A 26-year-old Pennsylvania man, Justin Smith, was walking home from a local bar when he blacked out and ended up lying unconscious in the snow.
His father, Don Smith, found his son the next morning and called emergency services. When medics arrived, they thought Smith had died.
“I looked over and there was Justin laying there,” his father Don Smith said on Monday, according to Pennsylvania TV station WNEP this week.
Elaborating further and his voice shaking, the elder Smith said, “He was blue. His face—he was lifeless. I checked for a pulse. I checked for a heartbeat. There was nothing.”
— The Kansas City Star (@KCStar) January 22, 2016
“The coroner was on scene. The state police were on scene. They were doing essentially a death investigation,” said Dr. Gerald Coleman, who refused to pronounce Smith dead when his body was that cold.
“Our mind is supposed to run the show, not our hearts, because if your heart runs the show, you can run into some problems. I just kind of threw that to the wind and said, ‘No, not today,'” said Dr. Coleman.
— Fergus Walsh (@BBCFergusWalsh) January 21, 2016
The younger Smith was taken to a hospital, where doctors thought he could be revived. They ended up using a procedure that was generally used to save patients who suffered lung and heart damage via the flu or a heart attack.
“Something inside me just said, ‘I need to give this person a chance,'” Dr. Coleman told the Standard-Speaker. “This is probably going to be a futile effort,” he recalled telling the paramedic. “But I think we need to do our best for him. Okay?”
Essentially, the team performed CPR on Smith for two hours. They then transferred him to Lehigh Valley Hospital Cedar Crest near Allentown, and doctors used an ECMO machine to warm his blood.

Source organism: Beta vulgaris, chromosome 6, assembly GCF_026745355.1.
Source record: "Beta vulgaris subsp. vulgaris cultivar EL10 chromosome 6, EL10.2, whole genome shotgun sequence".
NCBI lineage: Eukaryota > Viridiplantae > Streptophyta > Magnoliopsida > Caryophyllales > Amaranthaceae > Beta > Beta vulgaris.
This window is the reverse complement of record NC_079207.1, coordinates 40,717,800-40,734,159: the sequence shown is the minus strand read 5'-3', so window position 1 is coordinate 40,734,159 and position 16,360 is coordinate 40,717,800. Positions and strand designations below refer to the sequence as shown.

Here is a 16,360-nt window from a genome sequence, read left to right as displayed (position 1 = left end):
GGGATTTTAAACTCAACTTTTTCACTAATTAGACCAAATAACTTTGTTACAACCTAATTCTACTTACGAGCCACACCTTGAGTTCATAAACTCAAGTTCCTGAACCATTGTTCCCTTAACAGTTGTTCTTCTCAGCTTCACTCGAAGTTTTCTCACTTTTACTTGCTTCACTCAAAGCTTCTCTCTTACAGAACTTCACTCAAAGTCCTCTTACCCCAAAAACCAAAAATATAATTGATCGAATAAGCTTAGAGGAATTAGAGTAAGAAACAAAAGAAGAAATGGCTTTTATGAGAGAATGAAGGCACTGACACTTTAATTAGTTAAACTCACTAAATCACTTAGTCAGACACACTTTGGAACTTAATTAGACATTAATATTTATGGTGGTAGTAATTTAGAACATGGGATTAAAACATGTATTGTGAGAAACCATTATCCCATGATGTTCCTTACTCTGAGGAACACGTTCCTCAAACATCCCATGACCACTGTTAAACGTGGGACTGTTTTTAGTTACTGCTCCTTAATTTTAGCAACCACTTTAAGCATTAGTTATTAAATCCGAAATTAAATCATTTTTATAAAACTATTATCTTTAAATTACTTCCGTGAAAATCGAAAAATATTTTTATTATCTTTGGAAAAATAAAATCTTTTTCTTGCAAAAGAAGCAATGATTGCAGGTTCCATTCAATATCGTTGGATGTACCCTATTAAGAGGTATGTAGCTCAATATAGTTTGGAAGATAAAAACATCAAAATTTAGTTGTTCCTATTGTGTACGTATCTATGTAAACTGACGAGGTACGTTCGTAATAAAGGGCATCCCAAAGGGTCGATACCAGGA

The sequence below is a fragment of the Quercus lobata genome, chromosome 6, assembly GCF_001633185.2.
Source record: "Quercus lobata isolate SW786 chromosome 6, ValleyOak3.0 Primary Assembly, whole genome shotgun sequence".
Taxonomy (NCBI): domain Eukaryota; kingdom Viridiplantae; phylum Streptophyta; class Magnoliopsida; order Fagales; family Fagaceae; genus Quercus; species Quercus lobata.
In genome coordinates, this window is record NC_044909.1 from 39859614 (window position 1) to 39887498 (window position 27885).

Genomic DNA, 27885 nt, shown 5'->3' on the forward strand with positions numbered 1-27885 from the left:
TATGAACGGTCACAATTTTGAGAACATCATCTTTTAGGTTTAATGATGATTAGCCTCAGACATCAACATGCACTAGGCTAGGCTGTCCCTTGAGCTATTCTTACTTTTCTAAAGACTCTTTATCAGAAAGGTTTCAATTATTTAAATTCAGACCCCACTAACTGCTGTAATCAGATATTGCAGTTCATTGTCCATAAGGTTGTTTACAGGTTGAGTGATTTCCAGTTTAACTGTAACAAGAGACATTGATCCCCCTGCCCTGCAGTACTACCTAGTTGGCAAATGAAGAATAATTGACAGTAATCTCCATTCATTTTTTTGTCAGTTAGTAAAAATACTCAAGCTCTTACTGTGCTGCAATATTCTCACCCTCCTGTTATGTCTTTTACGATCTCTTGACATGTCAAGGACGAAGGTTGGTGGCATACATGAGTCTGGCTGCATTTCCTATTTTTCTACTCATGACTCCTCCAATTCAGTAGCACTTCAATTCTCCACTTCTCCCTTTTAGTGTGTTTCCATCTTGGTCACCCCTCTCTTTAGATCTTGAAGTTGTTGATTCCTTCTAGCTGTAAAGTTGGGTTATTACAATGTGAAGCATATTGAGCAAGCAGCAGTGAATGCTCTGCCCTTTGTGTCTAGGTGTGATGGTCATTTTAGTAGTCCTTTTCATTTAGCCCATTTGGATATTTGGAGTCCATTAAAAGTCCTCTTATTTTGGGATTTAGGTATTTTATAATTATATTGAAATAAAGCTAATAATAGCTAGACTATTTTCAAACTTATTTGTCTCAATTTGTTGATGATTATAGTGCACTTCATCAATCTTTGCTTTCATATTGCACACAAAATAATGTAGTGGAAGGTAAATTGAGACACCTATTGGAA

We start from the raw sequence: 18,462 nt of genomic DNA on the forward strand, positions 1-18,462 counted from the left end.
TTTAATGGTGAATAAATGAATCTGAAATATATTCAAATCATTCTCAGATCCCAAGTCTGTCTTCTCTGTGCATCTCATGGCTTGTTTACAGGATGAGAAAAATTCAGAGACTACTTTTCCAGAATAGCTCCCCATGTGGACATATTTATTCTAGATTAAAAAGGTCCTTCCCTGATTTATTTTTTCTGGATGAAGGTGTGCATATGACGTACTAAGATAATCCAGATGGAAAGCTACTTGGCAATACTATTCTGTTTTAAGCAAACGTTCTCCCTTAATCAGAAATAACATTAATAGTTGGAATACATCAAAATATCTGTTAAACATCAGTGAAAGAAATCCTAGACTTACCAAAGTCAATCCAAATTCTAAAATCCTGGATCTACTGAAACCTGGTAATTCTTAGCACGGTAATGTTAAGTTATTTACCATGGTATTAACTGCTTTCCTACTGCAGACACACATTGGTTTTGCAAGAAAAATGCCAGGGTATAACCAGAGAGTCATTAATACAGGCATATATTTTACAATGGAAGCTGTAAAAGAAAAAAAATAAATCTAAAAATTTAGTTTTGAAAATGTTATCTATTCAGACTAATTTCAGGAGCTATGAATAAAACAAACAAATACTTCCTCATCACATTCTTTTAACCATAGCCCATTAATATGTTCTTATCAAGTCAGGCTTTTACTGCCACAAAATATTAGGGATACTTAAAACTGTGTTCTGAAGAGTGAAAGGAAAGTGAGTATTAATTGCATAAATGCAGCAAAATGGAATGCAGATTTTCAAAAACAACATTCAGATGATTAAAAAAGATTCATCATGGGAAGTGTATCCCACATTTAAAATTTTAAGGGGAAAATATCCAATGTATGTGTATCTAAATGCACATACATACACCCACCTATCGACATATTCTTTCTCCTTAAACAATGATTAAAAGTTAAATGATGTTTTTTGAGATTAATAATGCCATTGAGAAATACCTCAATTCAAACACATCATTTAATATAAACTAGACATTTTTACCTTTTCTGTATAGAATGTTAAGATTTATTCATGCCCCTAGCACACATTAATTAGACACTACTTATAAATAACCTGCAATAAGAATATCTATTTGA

“We knew we needed a big, big miracle,” Justin’s mom, Sissy Smith, was quoted as saying.
— Canberra Times (@canberratimes) January 21, 2016
Smith went into a coma for two weeks and was disoriented and weak. His brain was unharmed, however.
Dr. Coleman said that Smith was the coldest person known to have survived exposure-related hypothermia.
“We may have witnessed a game-changer in modern medicine—medicine moves forward in extraordinary cases,” he added. “His survival is a paradigm change in how we resuscitate and how we treat people that suffer from hypothermia.”
— Kurt Bresswein (@kurtbresswein) January 18, 2016
In the process, Smith lost his pinkies and all of his toes. Doctors still described him as a miracle.
“Things happen for a reason. This just kind of renewed the faith of why I do what I do every day,” Dr. Coleman told WNEP.
Smith is now back at Penn State and working on finishing his degree.